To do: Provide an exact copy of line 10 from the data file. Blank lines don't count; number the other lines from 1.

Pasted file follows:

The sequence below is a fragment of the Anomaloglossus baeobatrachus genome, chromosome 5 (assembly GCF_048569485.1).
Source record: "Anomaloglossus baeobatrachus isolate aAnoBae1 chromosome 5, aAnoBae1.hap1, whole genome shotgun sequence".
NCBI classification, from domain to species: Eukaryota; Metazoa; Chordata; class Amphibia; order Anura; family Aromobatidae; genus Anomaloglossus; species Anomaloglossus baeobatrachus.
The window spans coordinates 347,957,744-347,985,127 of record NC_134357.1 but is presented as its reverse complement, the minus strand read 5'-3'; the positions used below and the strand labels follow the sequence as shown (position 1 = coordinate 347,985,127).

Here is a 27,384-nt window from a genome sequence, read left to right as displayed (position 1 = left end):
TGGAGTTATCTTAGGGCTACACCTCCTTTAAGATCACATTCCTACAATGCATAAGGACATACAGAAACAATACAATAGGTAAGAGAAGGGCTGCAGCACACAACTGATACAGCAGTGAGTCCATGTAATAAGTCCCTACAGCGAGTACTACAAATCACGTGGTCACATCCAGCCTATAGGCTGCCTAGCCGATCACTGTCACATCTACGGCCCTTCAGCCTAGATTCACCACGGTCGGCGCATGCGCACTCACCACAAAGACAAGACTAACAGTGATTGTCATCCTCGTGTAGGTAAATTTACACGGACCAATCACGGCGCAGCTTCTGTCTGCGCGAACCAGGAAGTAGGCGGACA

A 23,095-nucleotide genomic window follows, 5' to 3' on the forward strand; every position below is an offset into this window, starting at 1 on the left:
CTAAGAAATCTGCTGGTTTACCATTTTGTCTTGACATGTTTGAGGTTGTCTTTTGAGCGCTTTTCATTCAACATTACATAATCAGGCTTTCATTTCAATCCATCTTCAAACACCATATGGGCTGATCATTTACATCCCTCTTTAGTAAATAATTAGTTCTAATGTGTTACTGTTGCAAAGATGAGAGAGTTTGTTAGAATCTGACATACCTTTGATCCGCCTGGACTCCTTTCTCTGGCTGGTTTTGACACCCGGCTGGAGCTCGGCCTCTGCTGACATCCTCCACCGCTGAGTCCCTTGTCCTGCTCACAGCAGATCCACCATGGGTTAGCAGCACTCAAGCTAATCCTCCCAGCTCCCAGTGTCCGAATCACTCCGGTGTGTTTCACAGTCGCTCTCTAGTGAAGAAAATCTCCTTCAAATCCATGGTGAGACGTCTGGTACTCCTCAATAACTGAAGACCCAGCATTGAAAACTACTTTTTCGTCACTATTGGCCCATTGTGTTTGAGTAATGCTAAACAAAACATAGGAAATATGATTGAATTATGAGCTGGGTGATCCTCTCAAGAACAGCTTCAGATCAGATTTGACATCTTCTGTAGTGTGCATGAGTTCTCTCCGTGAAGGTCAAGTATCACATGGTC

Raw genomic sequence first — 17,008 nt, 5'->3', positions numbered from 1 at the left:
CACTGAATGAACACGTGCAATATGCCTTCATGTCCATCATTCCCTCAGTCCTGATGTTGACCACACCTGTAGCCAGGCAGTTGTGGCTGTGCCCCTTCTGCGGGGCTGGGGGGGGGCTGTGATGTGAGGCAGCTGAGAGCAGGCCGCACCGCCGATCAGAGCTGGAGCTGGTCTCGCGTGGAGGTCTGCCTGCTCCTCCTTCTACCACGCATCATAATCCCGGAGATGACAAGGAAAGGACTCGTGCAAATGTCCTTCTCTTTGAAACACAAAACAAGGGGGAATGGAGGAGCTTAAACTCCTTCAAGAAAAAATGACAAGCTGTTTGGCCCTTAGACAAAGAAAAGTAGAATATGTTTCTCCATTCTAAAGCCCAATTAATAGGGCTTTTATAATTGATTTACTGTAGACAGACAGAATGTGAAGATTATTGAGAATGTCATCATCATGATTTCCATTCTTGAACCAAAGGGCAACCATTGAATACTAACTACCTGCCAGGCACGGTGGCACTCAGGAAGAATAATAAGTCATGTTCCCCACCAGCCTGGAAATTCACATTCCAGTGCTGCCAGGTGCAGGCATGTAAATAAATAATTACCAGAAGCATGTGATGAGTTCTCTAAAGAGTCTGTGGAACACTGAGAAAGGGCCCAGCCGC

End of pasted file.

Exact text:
CACTGAATGAACACGTGCAATATGCCTTCATGTCCATCATTCCCTCAGTCCTGATGTTGACCACACCTGTAGCCAGGCAGTTGTGGCTGTGCCCCTTCTGCGGGGCTGGGGGGGGGCTGTGATGTGAGGCAGCTGAGAGCAGGCCGCACCGCCGATCAGAGCTGGAGCTGGTCTCGCGTGGAGGTCTGCCTGCTCCTCCTTCTACCACGCATCATAATCCCGGAGATGACAAGGAAAGGACTCGTGCAAATGTCCTTCTCTTTGAAACACAAAACAAGGGGGAATGGAGGAGCTTAAACTCCTTCAAGAAAAAATGACAAGCTGTTTGGCCCTTAGACAAAGAAAAGTAGAATATGTTTCTCCATTCTAAAGCCCAATTAATAGGGCTTTTATAATTGATTTACTGTAGACAGACAGAATGTGAAGATTATTGAGAATGTCATCATCATGATTTCCATTCTTGAACCAAAGGGCAACCATTGAATACTAACTACCTGCCAGGCACGGTGGCACTCAGGAAGAATAATAAGTCATGTTCCCCACCAGCCTGGAAATTCACATTCCAGTGCTGCCAGGTGCAGGCATGTAAATAAATAATTACCAGAAGCATGTGATGAGTTCTCTAAAGAGTCTGTGGAACACTGAGAAAGGGCCCAGCCGC